your reviews would move through more quickly if you reviewed other
people’s work. Just that, as with most open source projects, there’s
always at least 2 distinct groups: people who push code more often and
people who review code more often. I think Jeremy took your comments to
mean that you were reviewing code more often than you were pushing it and
was thanking you for helping review outstanding changes. Reviews in
general are hard to come by on some projects, really good reviews even
harder. All reviews help make the project better.

Cheers,
Ian

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Re: [openstack-dev] [neutron][docs] VPNaaS API reference missing...

2015-02-25 Thread Anne Gentle
On Wed, Feb 25, 2015 at 3:11 PM, Paul Michali p...@michali.net wrote:

 Cool! Glad to see it is not gone. Should it also be on the API reference
 pages?

 http://developer.openstack.org/api-ref-networking-v2.html


Yes, we've had a doc bug since last fall about it being missing from the
API Reference.

https://bugs.launchpad.net/openstack-api-site/+bug/1358179

Happy to help someone with that patch.
Thanks,
Anne


 PCM (Paul Michali)

 IRC pc_m (irc.freenode.com)
 Twitter... @pmichali


 On Wed, Feb 25, 2015 at 1:42 PM, Salvatore Orlando sorla...@nicira.com
 wrote:

 As you can see, netconn-api has gone into the Openstack-attic.
 A few months ago, all neutron API reference docs were moved into
 neutron-specs (similar things happened to other projects).

 The new home of the VPN API spec is [1]

 Salvatore

 [1]
 http://specs.openstack.org/openstack/neutron-specs/specs/api/virtual_private_network_as_a_service__vpnaas_.html

 On 25 February 2015 at 19:26, Paul Michali p...@michali.net wrote:

 Not sure where it disappeared, but there are none of the API pages for
 VPNaaS exist. This was added some time ago (I think it was review 41702
  back in 9/2013).

 Mentioned to Edgar, but wanted to let the community know...


 PCM (Paul Michali)

 IRC pc_m (irc.freenode.com)
 Twitter... @pmichali



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-- 
Anne Gentle
annegen...@justwriteclick.com
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[openstack-dev] [openstack-operators][Rally][HA-testing][multi-scenarios-load-gen] Proposal to change Rally input task format

2015-02-25 Thread Boris Pavlovic
Hi stackers,


When we started Rally we have a just small idea to make some tool that
generates load and measures performance. During almost 2 years a lot of
changed in Rally, so now it's quite common testing framework that allows to
cover various topics like: stress, load, volume, performance, negative,
functional testing. Since the begging we have idea of scenario centric
approach, where scenario method that is called multiple times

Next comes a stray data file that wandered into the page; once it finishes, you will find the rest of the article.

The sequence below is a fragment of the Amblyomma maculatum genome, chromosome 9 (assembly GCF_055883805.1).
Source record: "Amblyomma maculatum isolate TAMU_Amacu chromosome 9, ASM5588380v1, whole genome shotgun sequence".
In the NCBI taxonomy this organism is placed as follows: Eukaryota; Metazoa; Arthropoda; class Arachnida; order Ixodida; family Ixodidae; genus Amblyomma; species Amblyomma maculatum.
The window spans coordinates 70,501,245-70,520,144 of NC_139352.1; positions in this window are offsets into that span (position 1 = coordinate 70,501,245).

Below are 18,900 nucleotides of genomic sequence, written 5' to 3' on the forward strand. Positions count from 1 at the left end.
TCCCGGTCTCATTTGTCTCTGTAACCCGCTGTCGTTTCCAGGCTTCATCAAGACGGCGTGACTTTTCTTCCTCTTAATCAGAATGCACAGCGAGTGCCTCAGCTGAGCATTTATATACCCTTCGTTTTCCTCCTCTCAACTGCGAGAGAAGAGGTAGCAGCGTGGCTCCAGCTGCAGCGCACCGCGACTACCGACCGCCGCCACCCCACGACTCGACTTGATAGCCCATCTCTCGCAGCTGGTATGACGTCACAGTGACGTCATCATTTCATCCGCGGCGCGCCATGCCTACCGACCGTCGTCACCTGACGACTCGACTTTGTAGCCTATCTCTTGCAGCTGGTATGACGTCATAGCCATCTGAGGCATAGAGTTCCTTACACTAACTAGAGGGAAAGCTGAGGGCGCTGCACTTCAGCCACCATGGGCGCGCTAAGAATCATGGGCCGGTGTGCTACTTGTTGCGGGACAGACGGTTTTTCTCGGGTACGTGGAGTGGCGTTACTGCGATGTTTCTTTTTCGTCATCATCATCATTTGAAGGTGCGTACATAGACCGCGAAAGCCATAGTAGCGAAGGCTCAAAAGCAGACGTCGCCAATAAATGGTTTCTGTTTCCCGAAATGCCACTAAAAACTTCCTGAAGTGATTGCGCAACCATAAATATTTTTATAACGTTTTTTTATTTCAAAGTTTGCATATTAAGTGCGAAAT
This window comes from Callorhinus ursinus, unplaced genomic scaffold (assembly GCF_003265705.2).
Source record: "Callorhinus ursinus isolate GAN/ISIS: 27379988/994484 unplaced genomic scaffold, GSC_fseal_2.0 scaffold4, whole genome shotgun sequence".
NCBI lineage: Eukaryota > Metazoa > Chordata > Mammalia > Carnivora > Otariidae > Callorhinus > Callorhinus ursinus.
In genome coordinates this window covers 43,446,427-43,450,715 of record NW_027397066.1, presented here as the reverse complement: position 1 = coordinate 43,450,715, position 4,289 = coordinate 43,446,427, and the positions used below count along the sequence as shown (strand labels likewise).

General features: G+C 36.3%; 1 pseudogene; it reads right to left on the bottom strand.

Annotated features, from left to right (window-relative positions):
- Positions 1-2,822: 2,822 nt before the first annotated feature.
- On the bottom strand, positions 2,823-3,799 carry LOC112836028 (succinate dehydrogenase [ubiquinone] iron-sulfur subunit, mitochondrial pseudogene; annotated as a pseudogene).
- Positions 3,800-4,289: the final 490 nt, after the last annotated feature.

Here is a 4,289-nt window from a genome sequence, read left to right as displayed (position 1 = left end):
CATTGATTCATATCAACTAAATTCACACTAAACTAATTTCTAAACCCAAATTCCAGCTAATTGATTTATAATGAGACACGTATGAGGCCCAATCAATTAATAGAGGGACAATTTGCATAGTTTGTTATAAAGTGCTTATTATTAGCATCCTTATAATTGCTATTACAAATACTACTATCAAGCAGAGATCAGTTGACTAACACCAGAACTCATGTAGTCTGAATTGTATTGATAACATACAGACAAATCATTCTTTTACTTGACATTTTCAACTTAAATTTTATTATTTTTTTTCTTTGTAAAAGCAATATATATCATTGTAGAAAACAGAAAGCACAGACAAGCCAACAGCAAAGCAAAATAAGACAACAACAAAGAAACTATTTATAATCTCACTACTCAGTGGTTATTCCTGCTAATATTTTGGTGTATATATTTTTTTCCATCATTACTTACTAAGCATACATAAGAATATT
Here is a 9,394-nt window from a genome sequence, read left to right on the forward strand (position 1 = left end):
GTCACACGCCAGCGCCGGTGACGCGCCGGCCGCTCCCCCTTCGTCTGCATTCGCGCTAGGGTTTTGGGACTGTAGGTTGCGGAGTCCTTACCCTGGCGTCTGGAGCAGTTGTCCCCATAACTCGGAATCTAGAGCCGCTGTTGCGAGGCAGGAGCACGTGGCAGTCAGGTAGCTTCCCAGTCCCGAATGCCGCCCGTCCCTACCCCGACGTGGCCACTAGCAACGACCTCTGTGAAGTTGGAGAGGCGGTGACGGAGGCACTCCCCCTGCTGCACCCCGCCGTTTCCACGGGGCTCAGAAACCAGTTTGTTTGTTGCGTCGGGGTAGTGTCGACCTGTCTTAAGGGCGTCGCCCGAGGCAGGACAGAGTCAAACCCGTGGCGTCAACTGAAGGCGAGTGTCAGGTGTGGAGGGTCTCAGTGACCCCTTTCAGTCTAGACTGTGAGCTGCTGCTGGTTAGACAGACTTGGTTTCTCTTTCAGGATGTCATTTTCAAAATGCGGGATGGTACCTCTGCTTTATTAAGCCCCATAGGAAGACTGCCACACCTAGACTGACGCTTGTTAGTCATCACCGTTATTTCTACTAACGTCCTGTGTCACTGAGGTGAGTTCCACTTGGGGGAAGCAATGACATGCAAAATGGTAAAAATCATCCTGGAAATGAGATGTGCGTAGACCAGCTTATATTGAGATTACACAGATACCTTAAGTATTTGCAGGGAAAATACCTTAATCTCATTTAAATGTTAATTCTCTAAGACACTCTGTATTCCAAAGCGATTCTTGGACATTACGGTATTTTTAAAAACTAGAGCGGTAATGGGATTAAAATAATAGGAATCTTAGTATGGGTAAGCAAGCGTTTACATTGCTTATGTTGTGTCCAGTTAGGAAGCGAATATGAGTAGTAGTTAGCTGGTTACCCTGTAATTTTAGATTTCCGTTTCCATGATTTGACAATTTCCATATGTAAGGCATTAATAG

simultaneously to generate load and duration of it is collected.

This is huge limitation that doesn't allow us to easily generate real life
load. (e.g. loading simultaneously few components) or HA testing (where we
need during the load generation to disable/kill process, reboot or power
off physical nodes). To make this possible we should just run multiple
scenarios in parallel, but this change will require change in input task
format.

I made proposal of new Rally task input format in this patch:
https://review.openstack.org/#/c/159065/3/specs/new_rally_input_task_format.yaml

Please review it. Let's try to resolve all UX issues before starting
working on it.

P.S. I hope this will be the last big change in Rally input task format..


Best regards,
Boris Pavlovic
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Re: [openstack-dev] [Ironic] patches that only address grammatical/typos

2015-02-25 Thread Sean Dague
We've unwound the gate quite a bit, so the cost of extra patches in the
merge queue fixing trivial things (like comment spelling) is pretty low.

Honestly, I'd much rather merge functional fixes faster and not go an
extra 2 rounds of typo fixing (assuming the English is decipherable),
and merge typo fixes later.

Also, if we are regularly merging typo fixes in projects, people will
actually fix the issues when they see them. If we -1 people and send
them away, they won't.

-Sean

On 02/25/2015 04:24 PM, Bernard Van De Walle wrote:
 Jay,
 I can only confirm your point of view.
 I personally landed such a patch yesterday and saw it as an easy way to
 get familiar with Gerrit.
 
 My goal being to land some more complex patches in the near future.
 
 Bernard
 
 On Wed, Feb 25, 2015 at 12:37 PM, Doug Hellmann d...@doughellmann.com
 mailto:d...@doughellmann.com wrote:
 
 
 
 On Wed, Feb 25, 2015, at 12:36 PM, Jay Faulkner wrote:
 
   On Feb 25, 2015, at 10:26 AM, Ruby Loo rlooya...@gmail.com 
 mailto:rlooya...@gmail.com wrote:
  
   Hi,
  
   I was wondering what people thought about patches that only fix 
 grammatical issues or misspellings in comments in our code.
  
   I can't believe I'm sending out this email, but as a group, I'd like